No details have been published about the brood meddling initiative so we are guessing a bit. But it involves taking birds from moorland where they will do fine if nobody kills them (and killing them is a crime), rearing them in captivity and then releasing them back into the areas from which they were taken (where they are likely to be killed). It doesn't address the overwhelming issue in Hen Harrier conservation - that is wildlife crime. What it does address is the loss of Red Grouse to Hen Harriers so it works for grouse moor owners but not for Hen Harriers. This type of manipulation might be illegal because the areas where it might happen should have many more Hen Harriers living in them.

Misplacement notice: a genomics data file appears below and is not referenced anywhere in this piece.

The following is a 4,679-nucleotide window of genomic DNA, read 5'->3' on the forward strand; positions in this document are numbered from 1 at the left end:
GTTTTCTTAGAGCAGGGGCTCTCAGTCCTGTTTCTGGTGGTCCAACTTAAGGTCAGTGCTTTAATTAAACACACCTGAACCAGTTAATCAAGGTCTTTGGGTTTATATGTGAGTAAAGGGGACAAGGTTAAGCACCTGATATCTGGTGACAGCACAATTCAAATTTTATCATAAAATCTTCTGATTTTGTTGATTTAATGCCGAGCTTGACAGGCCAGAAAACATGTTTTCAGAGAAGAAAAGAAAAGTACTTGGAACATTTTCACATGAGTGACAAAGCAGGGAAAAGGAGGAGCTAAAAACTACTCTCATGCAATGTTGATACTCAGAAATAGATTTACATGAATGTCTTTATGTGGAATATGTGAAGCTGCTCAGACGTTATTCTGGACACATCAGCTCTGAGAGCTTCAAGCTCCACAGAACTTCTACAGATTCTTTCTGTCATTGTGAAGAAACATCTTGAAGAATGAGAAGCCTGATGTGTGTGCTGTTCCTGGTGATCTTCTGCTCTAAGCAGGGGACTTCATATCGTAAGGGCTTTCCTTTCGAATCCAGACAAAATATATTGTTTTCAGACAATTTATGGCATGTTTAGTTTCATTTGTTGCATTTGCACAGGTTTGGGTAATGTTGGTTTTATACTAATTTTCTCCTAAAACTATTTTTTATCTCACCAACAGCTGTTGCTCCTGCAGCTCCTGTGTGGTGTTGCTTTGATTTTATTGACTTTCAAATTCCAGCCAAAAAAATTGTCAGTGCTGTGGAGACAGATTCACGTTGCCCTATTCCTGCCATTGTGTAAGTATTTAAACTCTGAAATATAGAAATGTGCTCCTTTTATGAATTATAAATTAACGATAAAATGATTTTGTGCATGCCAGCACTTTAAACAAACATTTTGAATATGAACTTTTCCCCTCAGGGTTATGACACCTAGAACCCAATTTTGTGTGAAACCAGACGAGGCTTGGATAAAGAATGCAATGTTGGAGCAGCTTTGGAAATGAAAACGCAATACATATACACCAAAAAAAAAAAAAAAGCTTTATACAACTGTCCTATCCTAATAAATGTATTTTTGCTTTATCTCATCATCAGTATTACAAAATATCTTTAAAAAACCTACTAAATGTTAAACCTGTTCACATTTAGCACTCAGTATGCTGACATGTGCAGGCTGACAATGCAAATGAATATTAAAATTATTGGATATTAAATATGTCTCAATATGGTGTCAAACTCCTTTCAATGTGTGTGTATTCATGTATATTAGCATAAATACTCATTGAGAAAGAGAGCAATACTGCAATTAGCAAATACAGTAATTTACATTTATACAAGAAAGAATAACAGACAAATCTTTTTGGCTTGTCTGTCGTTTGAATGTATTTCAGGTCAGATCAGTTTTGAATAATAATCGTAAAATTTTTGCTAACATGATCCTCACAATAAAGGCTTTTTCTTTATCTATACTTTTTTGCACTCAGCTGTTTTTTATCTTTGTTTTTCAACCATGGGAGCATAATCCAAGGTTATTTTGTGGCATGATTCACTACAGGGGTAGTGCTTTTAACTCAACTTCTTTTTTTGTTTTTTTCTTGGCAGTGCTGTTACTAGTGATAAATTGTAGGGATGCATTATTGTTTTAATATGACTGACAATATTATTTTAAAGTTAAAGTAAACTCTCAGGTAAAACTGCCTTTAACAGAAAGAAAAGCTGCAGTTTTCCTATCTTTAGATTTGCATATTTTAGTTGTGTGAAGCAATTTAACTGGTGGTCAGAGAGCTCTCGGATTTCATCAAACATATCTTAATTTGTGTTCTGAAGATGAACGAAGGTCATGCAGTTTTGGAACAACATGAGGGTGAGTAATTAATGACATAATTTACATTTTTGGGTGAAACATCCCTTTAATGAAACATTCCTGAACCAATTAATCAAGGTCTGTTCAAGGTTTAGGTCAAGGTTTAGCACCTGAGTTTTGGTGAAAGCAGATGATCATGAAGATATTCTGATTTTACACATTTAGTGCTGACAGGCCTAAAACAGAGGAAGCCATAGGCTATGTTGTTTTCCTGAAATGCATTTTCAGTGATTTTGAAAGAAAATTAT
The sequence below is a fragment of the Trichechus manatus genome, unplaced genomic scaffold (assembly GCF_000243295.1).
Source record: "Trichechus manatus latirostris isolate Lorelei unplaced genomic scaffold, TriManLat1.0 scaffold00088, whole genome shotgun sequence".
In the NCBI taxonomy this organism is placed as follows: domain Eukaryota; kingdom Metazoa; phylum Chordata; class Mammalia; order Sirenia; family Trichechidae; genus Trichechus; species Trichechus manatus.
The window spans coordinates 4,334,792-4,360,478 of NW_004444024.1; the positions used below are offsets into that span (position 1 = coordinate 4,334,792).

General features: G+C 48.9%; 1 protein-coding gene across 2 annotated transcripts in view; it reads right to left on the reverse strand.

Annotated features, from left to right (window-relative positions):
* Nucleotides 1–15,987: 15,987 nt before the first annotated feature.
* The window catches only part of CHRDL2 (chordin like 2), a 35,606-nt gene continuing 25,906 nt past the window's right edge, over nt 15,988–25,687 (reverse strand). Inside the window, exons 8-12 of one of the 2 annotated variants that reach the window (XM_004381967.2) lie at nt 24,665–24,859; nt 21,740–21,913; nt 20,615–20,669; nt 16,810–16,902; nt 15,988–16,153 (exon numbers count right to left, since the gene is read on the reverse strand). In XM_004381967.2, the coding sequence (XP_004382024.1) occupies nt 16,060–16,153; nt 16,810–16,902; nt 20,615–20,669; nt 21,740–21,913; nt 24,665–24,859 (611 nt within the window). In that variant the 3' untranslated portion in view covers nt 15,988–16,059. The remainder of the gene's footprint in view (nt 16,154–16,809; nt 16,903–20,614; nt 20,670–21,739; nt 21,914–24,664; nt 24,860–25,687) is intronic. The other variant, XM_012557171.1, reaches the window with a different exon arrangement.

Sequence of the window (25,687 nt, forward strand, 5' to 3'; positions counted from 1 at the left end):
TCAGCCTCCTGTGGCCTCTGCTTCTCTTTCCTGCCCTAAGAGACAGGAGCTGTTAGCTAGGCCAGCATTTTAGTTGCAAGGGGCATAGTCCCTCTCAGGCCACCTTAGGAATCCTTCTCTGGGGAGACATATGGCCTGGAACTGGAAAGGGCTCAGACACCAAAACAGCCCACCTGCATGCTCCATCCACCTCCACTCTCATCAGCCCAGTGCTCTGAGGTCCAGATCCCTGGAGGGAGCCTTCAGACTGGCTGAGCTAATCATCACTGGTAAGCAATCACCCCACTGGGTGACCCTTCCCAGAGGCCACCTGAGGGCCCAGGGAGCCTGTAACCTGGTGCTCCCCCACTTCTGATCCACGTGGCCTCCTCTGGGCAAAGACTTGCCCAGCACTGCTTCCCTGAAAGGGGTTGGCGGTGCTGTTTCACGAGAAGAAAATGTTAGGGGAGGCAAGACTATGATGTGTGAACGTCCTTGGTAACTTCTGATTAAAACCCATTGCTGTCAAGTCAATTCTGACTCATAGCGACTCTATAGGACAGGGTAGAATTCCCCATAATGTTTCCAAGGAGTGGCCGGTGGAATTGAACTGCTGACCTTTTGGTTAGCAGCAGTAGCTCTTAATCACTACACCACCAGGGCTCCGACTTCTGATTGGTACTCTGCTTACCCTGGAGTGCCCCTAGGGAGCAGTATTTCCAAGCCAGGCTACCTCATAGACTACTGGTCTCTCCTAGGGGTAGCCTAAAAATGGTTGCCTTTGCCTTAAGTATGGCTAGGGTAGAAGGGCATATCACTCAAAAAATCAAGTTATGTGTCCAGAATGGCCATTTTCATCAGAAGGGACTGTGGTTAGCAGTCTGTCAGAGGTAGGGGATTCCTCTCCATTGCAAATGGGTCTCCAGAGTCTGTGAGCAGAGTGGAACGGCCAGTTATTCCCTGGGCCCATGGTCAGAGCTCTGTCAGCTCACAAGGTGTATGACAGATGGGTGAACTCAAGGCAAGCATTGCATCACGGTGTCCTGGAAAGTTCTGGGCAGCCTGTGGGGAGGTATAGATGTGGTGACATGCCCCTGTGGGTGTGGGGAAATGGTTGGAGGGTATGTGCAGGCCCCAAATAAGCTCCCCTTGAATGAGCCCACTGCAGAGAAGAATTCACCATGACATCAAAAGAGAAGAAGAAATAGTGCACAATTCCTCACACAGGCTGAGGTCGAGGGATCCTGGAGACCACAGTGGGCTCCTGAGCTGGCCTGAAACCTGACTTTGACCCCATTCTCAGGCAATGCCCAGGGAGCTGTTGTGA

The Osprey project is a straight forward reintroduction project (assuming that Ospreys once nested in the area - which must have been a long time ago). The chicks come from healthy and expanding Osprey populations (I assume - I'm sure they do). The impact on the host population will be very small but the increase in range and numbers of ospreys in the UK will be considerable. we know (see comment from Sandra Padfield below) that Ospreys are quite philopatric - they tend to nest close to where they were born, and so although Ospreys would probably get to southern England eventually without any help, this project (and the Rutland Osprey project) will speed things up considerably.

      Ospreys will benefit from this project. It is difficult to see how Hen Harriers benefit from being boxed up and then later released into areas in which they are routinely killed.

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    • Dennis Ames says:

      It is completely different.